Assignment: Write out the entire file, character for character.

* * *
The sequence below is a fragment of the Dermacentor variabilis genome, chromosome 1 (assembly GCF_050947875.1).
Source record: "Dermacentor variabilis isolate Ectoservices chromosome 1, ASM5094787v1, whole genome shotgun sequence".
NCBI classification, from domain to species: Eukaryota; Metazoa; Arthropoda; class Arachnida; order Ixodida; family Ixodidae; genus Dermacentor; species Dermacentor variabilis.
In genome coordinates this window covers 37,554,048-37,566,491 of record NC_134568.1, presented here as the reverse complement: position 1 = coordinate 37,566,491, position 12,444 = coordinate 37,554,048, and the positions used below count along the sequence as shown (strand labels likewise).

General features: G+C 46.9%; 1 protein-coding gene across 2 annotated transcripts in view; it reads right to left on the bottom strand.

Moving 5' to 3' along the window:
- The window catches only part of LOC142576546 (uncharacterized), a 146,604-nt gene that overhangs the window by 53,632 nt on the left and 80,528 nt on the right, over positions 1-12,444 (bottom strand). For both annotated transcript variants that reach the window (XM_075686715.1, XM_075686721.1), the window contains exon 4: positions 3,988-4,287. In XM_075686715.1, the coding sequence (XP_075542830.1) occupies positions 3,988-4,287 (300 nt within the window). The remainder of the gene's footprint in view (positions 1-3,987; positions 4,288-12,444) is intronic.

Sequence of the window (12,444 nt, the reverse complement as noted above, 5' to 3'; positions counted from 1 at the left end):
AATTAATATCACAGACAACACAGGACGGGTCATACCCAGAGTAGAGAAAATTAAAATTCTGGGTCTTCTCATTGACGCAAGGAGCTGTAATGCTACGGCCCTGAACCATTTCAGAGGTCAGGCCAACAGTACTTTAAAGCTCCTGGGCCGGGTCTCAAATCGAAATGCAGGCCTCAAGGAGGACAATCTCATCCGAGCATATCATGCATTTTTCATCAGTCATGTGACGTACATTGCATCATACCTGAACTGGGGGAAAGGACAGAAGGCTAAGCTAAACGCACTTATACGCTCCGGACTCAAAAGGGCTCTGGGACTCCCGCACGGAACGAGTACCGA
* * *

The sequence below is a fragment of the Dermacentor variabilis genome, chromosome 1 (assembly GCF_050947875.1).
Source record: "Dermacentor variabilis isolate Ectoservices chromosome 1, ASM5094787v1, whole genome shotgun sequence".
NCBI classification, from domain to species: Eukaryota; Metazoa; Arthropoda; class Arachnida; order Ixodida; family Ixodidae; genus Dermacentor; species Dermacentor variabilis.
In genome coordinates this window covers 37,554,048-37,566,491 of record NC_134568.1, presented here as the reverse complement: position 1 = coordinate 37,566,491, position 12,444 = coordinate 37,554,048, and the positions used below count along the sequence as shown (strand labels likewise).

General features: G+C 46.9%; 1 protein-coding gene across 2 annotated transcripts in view; it reads right to left on the bottom strand.

Moving 5' to 3' along the window:
- The window catches only part of LOC142576546 (uncharacterized), a 146,604-nt gene that overhangs the window by 53,632 nt on the left and 80,528 nt on the right, over positions 1-12,444 (bottom strand). For both annotated transcript variants that reach the window (XM_075686715.1, XM_075686721.1), the window contains exon 4: positions 3,988-4,287. In XM_075686715.1, the coding sequence (XP_075542830.1) occupies positions 3,988-4,287 (300 nt within the window). The remainder of the gene's footprint in view (positions 1-3,987; positions 4,288-12,444) is intronic.

Sequence of the window (12,444 nt, the reverse complement as noted above, 5' to 3'; positions counted from 1 at the left end):
AATTAATATCACAGACAACACAGGACGGGTCATACCCAGAGTAGAGAAAATTAAAATTCTGGGTCTTCTCATTGACGCAAGGAGCTGTAATGCTACGGCCCTGAACCATTTCAGAGGTCAGGCCAACAGTACTTTAAAGCTCCTGGGCCGGGTCTCAAATCGAAATGCAGGCCTCAAGGAGGACAATCTCATCCGAGCATATCATGCATTTTTCATCAGTCATGTGACGTACATTGCATCATACCTGAACTGGGGGAAAGGACAGAAGGCTAAGCTAAACGCACTTATACGCTCCGGACTCAAAAGGGCTCTGGGACTCCCGCACGGAACGAGTACCGA